By Guest author

Slovakia’s data retention law is now history. On 29 April, the Constitutional Court of the Slovak Republic ruled that the mass surveillance of citizens is unconstitutional. The decision was made in the context of proceedings initiated by 30 Members of the Parliament on behalf of the European Information Society Institute (EISi), a Slovakia-based think-tank.

In a non-public session, the Grand Chamber of the Constitutional Court (PL. ÚS 10/2014) ruled that provisions of Act on Electronic Communications (Act No. 351/2011 Coll.), which until now required mobile network providers to track the communication of their users, as well as provisions of the Penal Code (Act No. 301/2005 Coll.), and the Police Force Act (Act No. 171/1993 Coll.), which allowed access to this data, to be in contradiction to the constitutionally guaranteed rights of citizens to privacy and personal data. As a consequence, these provisions lost their binding effect.

According to now invalid provisions of the Electronic Communications Act, the providers of electronic communications were obliged to store traffic data, location data and data about the communicating parties for a period of six months (in the case of Internet, email or Voice over IP (VoIP) communications) or for a period of 12 months (in case of other communications). Data about unsuccessful calls was also stored for the same periods. Moreover, the legal framework regulating the access to data retention data was completely arbitrary and considerably less stringent than comparable provisions on wire-tapping.

In the opinion of EISi, the introduction of these obligations constituted a substantial encroachment upon the private life of individuals – especially because this mandated a blanket monitoring of all inhabitants of Slovakia, regardless of their innocence or prior behaviour. The data retention requirements mandated that every day the data about every inhabitant of Slovakia must be collected, amassing a profile of who called whom, to whom someone sent an SMS or email, when the person sent it, from which location, using what type of device or service, how long the communication took, and many others details. It almost goes without saying that combining of all this information made it possible to perfectly analyse the movements of every inhabitant of Slovakia using a mobile phone or the internet. This allowed the behaviour, circle of acquaintances, hobbies, health, sexuality and other information that citizens might prefer to keep to themselves to be predicted.

The decision marks an end to EISi’s five-year battle against mass surveillance. Soon after the launch of the now unconstitutional data retention requirements, EISi authored a short report pointing out the basic discrepancies between the Act on Electronic Communications (“the Act”) and its data retention provisions, and the fundamental rights embodied in the Slovak constitution, the EU Charter of Fundamental Rights and Freedoms, and the Convention for the Protection of Human Rights and Fundamental Freedoms. This report was then presented in the form of a motion to two local authorities, which, despite the evidence, reached the view that the data retention provisions do not lead to an interference with the fundamental rights and freedoms of citizens. , and no proceedings before the Constitutional Court were initiated.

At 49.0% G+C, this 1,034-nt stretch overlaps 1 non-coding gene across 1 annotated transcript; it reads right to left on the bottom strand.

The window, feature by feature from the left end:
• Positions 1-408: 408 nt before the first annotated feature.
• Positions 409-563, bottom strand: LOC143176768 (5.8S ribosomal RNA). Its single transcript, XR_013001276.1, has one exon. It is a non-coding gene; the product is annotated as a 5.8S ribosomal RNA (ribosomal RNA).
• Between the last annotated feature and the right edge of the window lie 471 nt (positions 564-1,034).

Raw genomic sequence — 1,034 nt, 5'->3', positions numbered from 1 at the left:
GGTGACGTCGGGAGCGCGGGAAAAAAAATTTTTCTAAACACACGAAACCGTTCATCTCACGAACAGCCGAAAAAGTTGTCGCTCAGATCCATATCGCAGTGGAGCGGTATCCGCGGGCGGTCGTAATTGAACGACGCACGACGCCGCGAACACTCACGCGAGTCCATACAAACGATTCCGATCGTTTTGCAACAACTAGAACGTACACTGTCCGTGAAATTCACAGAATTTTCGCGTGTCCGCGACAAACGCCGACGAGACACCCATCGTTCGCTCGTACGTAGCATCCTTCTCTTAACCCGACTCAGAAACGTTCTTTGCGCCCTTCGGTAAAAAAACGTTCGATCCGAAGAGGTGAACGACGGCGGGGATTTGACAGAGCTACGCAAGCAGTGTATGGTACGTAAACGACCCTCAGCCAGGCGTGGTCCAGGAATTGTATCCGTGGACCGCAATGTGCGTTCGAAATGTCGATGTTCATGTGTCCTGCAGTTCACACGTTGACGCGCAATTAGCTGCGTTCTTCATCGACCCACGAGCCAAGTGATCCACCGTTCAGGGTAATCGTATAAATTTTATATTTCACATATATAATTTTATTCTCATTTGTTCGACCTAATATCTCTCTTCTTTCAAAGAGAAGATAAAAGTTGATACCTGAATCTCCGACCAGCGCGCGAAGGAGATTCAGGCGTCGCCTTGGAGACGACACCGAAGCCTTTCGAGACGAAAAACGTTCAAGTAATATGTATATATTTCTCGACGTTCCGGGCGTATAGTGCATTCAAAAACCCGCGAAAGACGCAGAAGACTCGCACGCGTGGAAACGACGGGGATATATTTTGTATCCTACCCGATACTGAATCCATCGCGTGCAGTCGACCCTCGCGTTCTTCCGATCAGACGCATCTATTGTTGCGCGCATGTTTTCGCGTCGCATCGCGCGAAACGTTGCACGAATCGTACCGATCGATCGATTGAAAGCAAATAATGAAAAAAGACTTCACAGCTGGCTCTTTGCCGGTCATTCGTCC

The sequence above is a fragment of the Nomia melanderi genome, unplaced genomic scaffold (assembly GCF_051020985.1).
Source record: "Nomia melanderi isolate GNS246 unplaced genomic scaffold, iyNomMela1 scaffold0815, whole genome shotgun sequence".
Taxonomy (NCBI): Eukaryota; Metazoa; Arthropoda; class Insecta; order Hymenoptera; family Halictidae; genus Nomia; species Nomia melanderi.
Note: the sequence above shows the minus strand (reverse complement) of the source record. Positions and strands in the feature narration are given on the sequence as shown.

EISi then put together a submission for the Constitutional Court, and started asking for the support of the Members of the Parliament, who can also initiate such a constitutional review. The submission gained the support of the required number of MPs, 30 signatures, and a motion was filed before the Constitutional Court successfully.

The decision of the Constitutional Court of the Slovak Republic was issued almost a year after the Court of Justice of the European Union (CJEU) proclaimed the Data Retention Directive invalid in the spring of 2014. At that time, the Constitutional Court of Slovakia promptly reacted by suspending the collection of data through a preliminary measure. By the virtue of the decision on 29 April, data collection was completely cancelled.

So far, only the final outcome of the decision is known. The reasoning of the court is expected to be available within three months.

EISi’s press release: The Slovak Constitutional Court cancelled mass surveillance of citizens (29.04.2015)
http://www.eisionline.org/index.php/en/projekty-m-2/ochrana-sukromia/109-the-slovak-constitutional-court-cancelled-mass-surveillance-of-citizens

Slovak Constitutional Court Suspends Data Retention Legislation (23.04.2015)
http://www.eisionline.org/index.php/en/projekty-m-2/ochrana-sukromia/74-us-data-retention-suspension

Data Retention before the Slovak Constitutional Court
http://www.eisionline.org/index.php/en/projekty-m-2/ochrana-sukromia/49-slovak-case-on-data-retention

The quest for privacy in Slovakia: The case of data retention
www.giswatch.org/en/country-report/communications-surveillance/slovak-republic

(Contribution by Matej Gera, European Information Society Institute – EISi, Slovakia)

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